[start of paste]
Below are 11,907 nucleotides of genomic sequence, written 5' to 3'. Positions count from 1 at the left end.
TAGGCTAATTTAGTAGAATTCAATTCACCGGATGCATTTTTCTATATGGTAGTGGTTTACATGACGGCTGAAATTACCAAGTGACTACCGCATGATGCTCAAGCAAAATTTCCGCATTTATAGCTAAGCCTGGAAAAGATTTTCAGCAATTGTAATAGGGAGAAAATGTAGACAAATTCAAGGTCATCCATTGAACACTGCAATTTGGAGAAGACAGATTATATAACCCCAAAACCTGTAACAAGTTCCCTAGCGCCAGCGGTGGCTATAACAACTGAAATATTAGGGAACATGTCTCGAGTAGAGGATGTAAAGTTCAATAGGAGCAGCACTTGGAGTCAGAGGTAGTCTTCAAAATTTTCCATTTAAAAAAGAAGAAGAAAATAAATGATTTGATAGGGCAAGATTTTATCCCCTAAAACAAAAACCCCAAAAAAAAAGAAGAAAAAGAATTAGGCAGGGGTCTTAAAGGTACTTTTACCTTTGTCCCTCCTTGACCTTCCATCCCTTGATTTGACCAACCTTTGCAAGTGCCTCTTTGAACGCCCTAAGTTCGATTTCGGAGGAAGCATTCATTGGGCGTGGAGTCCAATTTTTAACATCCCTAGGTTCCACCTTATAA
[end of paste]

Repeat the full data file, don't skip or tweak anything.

Below are 11,907 nucleotides of genomic sequence, written 5' to 3'. Positions count from 1 at the left end.
TAGGCTAATTTAGTAGAATTCAATTCACCGGATGCATTTTTCTATATGGTAGTGGTTTACATGACGGCTGAAATTACCAAGTGACTACCGCATGATGCTCAAGCAAAATTTCCGCATTTATAGCTAAGCCTGGAAAAGATTTTCAGCAATTGTAATAGGGAGAAAATGTAGACAAATTCAAGGTCATCCATTGAACACTGCAATTTGGAGAAGACAGATTATATAACCCCAAAACCTGTAACAAGTTCCCTAGCGCCAGCGGTGGCTATAACAACTGAAATATTAGGGAACATGTCTCGAGTAGAGGATGTAAAGTTCAATAGGAGCAGCACTTGGAGTCAGAGGTAGTCTTCAAAATTTTCCATTTAAAAAAGAAGAAGAAAATAAATGATTTGATAGGGCAAGATTTTATCCCCTAAAACAAAAACCCCAAAAAAAAAGAAGAAAAAGAATTAGGCAGGGGTCTTAAAGGTACTTTTACCTTTGTCCCTCCTTGACCTTCCATCCCTTGATTTGACCAACCTTTGCAAGTGCCTCTTTGAACGCCCTAAGTTCGATTTCGGAGGAAGCATTCATTGGGCGTGGAGTCCAATTTTTAACATCCCTAGGTTCCACCTTATAA